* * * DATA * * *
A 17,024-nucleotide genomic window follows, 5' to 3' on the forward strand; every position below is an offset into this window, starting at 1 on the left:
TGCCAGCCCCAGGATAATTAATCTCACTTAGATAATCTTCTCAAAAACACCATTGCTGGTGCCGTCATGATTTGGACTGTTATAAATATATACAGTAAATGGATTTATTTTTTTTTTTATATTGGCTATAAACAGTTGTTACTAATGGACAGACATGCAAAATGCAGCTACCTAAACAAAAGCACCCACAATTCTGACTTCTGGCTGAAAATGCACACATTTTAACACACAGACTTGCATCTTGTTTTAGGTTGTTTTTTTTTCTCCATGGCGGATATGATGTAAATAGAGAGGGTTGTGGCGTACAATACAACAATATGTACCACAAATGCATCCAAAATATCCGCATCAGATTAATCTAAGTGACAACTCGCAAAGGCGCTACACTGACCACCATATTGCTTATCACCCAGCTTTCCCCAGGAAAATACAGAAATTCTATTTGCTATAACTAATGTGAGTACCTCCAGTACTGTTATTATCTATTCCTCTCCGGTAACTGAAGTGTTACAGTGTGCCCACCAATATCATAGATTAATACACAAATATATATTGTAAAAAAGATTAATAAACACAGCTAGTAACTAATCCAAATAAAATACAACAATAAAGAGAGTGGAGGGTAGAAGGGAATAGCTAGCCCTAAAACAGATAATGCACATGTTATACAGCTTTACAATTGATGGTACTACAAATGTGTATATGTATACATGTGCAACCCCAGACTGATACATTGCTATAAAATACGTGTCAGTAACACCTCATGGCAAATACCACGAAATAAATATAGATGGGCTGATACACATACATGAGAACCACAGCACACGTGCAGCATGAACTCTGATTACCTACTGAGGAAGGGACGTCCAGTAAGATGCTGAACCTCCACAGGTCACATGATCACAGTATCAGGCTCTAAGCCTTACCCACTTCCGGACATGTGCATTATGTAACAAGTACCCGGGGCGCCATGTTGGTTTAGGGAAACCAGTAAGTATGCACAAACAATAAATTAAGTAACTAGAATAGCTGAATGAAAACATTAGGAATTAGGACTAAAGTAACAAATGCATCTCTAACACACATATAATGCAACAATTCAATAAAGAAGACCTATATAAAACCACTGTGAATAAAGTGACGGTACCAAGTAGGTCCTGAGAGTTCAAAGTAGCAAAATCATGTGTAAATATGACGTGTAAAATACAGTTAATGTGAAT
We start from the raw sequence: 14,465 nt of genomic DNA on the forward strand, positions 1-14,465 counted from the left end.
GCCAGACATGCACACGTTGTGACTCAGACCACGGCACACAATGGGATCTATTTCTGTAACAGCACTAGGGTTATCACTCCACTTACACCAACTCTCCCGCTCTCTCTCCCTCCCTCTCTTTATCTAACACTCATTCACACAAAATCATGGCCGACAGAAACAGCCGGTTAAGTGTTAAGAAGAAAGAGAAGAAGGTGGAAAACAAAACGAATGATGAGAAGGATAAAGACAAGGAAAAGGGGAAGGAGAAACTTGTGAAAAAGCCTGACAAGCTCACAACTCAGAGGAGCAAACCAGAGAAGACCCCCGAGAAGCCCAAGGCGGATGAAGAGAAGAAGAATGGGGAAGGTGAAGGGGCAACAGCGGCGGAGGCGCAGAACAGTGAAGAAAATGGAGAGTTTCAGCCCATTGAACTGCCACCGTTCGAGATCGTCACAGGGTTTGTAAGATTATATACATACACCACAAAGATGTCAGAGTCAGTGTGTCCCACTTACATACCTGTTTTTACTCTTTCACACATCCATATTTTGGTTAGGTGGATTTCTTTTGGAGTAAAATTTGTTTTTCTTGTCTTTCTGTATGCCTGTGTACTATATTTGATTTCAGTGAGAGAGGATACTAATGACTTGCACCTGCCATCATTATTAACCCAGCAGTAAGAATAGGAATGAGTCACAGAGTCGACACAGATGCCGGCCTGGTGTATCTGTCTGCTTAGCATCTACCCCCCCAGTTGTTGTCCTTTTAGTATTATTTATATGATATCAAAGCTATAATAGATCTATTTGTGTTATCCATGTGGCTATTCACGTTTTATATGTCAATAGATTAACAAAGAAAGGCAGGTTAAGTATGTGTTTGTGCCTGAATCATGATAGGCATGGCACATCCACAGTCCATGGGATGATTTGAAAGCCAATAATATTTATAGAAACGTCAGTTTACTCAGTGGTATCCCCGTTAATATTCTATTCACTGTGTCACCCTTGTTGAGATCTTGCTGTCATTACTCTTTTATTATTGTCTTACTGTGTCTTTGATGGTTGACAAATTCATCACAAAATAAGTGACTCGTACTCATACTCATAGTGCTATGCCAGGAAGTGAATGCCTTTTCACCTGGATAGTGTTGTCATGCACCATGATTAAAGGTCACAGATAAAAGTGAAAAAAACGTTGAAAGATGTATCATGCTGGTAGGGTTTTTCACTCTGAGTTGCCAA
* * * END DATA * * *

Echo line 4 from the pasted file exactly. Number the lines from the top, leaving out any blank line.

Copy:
GCCAGACATGCACACGTTGTGACTCAGACCACGGCACACAATGGGATCTATTTCTGTAACAGCACTAGGGTTATCACTCCACTTACACCAACTCTCCCGCTCTCTCTCCCTCCCTCTCTTTATCTAACACTCATTCACACAAAATCATGGCCGACAGAAACAGCCGGTTAAGTGTTAAGAAGAAAGAGAAGAAGGTGGAAAACAAAACGAATGATGAGAAGGATAAAGACAAGGAAAAGGGGAAGGAGAAACTTGTGAAAAAGCCTGACAAGCTCACAACTCAGAGGAGCAAACCAGAGAAGACCCCCGAGAAGCCCAAGGCGGATGAAGAGAAGAAGAATGGGGAAGGTGAAGGGGCAACAGCGGCGGAGGCGCAGAACAGTGAAGAAAATGGAGAGTTTCAGCCCATTGAACTGCCACCGTTCGAGATCGTCACAGGGTTTGTAAGATTATATACATACACCACAAAGATGTCAGAGTCAGTGTGTCCCACTTACATACCTGTTTTTACTCTTTCACACATCCATATTTTGGTTAGGTGGATTTCTTTTGGAGTAAAATTTGTTTTTCTTGTCTTTCTGTATGCCTGTGTACTATATTTGATTTCAGTGAGAGAGGATACTAATGACTTGCACCTGCCATCATTATTAACCCAGCAGTAAGAATAGGAATGAGTCACAGAGTCGACACAGATGCCGGCCTGGTGTATCTGTCTGCTTAGCATCTACCCCCCCAGTTGTTGTCCTTTTAGTATTATTTATATGATATCAAAGCTATAATAGATCTATTTGTGTTATCCATGTGGCTATTCACGTTTTATATGTCAATAGATTAACAAAGAAAGGCAGGTTAAGTATGTGTTTGTGCCTGAATCATGATAGGCATGGCACATCCACAGTCCATGGGATGATTTGAAAGCCAATAATATTTATAGAAACGTCAGTTTACTCAGTGGTATCCCCGTTAATATTCTATTCACTGTGTCACCCTTGTTGAGATCTTGCTGTCATTACTCTTTTATTATTGTCTTACTGTGTCTTTGATGGTTGACAAATTCATCACAAAATAAGTGACTCGTACTCATACTCATAGTGCTATGCCAGGAAGTGAATGCCTTTTCACCTGGATAGTGTTGTCATGCACCATGATTAAAGGTCACAGATAAAAGTGAAAAAAACGTTGAAAGATGTATCATGCTGGTAGGGTTTTTCACTCTGAGTTGCCAA